Football Football

Will Olunga pay the price of meteoric rise?

Michael Olunga in action for Harambee Stars against club side Gor Mahia on Wednesday, July 1 at Nyayo Stadium. PHOTO/Raymond Makhaya.
Michael Olunga in action for Harambee Stars against club side Gor Mahia on Wednesday, July 1 at Nyayo Stadium. PHOTO/Raymond Makhaya.

NAIROBI, July 1- At the moment, anything he touches turns to gold. He’s Kenya’s hottest football property with moves abroad already mooted but is the country draining 21 year-old Michael Olunga a tad bit too much?

In recent history, emerging prospects have illuminated the domestic scene only to fade out of the latter almost as first as they appeared. Some manage to find their way back to the top whilst others have not been too lucky, disappearing to the oblivion.

Olunga has been credited with a staggering 11 goals in 16 domestic games, his four-goal blitz against Chemelil Sugar the latest salvo to enhance his blossoming reputation as one of the most fearsome finisher anywhere at the time.

The former Tusker FC lanky youngster who was snapped by Kenyan Premier League (KPL) champions Gor Mahia post-season was rushed to the national team set-up, starring for the Under-23 side that bowed out of Rio 2016 Olympics qualifying by Botswana.

Having missed the first leg, Olunga almost completed a Kenyan football miracle when his hat-trick sunk Botswana 4-1 in the return leg, with Stars exiting on away goals rule after a 4-4 tie on aggregate following a 3-0 first leg reverse.

Head coach Bobby Williamson then drafted him to the senior squad for the 2017 AFCON qualifying opener to Congo Brazzaville where Stars escaped with a credible 1-1 draw.

Such is his importance to the national side that he was flown straight from a KPL game in Kisumu where Gor wrapped up the first leg unbeaten by beating Tusker 1-0 to Kigali, Rwanda where the team was playing an invitational peace tournament.

The forward shook off jet-lag to score alongside Southampton star, Victor Wanyama in a 2-0 win over Sudan, repaying all costs incurred in flying him in having come on as a second half substitute.

There was nothing the Geospatial Engineering student at the Technical University of Kenya could do as his team surrendered to Ethiopia’s Walya Ibex 2-0 during the first leg of their Africa Home Nations Championships (CHAN) qualifier in front of a partisan crowd.

If there is one man Williamson is counting on to overturn the deficit on Saturday against the Ethiopians, then it has to be Olunga who seems unfazed at the moment with the spotlight shone on him a year after he was just another rookie struggling to find his bearings at Tusker.

– No fears-

Gor head coach and Williamson’s fellow Scot, Frank Nutall, maintains there is no risk of the striker who is admittedly still the raw article of burning out despite the heavy burden placed on his young shoulders.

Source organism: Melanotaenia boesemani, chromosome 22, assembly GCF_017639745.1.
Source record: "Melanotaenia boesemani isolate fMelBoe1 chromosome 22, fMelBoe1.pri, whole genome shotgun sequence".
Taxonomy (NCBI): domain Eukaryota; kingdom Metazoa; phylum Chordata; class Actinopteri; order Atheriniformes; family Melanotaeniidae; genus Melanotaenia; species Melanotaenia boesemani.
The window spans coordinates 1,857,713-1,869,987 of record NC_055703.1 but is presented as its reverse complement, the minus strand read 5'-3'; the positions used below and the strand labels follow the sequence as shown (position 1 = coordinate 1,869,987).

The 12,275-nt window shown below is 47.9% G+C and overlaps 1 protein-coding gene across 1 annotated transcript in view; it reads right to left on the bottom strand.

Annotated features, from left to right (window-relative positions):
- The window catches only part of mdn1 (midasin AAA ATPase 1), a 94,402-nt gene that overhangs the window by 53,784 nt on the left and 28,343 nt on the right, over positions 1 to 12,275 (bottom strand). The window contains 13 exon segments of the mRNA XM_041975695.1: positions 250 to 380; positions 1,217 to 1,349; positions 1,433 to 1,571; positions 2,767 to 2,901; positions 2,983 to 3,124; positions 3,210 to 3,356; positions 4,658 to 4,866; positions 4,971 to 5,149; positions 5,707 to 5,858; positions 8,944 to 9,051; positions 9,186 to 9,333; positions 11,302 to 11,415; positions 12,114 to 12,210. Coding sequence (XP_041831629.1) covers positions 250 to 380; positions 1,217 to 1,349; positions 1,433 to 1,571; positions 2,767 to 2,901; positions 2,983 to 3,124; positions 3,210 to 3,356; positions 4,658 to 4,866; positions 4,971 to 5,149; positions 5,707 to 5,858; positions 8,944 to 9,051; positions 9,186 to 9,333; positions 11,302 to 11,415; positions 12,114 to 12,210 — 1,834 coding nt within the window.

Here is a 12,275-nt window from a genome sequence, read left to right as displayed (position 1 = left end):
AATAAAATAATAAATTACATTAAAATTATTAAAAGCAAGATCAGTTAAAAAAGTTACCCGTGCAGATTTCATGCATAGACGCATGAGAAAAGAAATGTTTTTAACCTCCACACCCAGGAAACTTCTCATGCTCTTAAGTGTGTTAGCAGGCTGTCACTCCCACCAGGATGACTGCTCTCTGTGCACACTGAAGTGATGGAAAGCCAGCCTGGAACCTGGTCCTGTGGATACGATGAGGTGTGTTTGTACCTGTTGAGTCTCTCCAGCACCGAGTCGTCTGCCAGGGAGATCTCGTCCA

“The player is our player so we will use him whenever we feel we need to play him. It’s not having an impact on him as you can see he scored four goals this past weekend and he’s scored 11 or 12 goals so far.

“As well as that his overall play during games is at a high level and at a very good tempo so I don’t think it’s having any effect on him in a negative way,” Nutall, who succeeded the Stars boss at Gor asserted after his side held the national team 1-1 on Wednesday.

“He’s a Kenyan player and surely when you have a player of that type and the things he brings to the U23 and the national side you would use him. If I weren’t using him and the national coach wasn’t using him, we would be getting criticism.

“And personally he is a 21 year-old. He gets time off and he gets plenty of time to rest and recover and he’s doing fine,” the K’Ogalo boss explained further.

If Olunga needs a timely reminder of how quickly the tide can turn, he only needs to look at the Gor bench where one George ‘Blackberry’ Odhiambo usually sits when not getting a rare start such as Wednesday’s friendly.

In 2010, Blackberry burst to the scene with almost similar venom to Olunga, storming to the top of local scoring charts and being catapulted instantly to the national team besides being named the KPL player of the Year.

A swift move to Randers FC of Denmark followed end season and after playing for a grand total of seven minutes, his contract was cancelled a year later with two years to run before another high profile move to Tanzanian giants, Azam, also went belly-up.

He returned to the KPL with strugglers Nairobi City Stars before making a prodigal return to K’Ogalo, a shadow of the imposing player who mesmerised crowds and filled stadiums.

Francis Ouma (2008) and Kevin Kimani (2011) are some other former KPL players of the year who had barnstorming seasons and earned quick national team caps only for their careers to wander south after their campaign of wonder.

With Stars and inevitably foreign clubs nosing around the latest sensation, it is up to Nuttall and the national team set up to ensure he does not crash and burn as fast as he arrived to the big stage.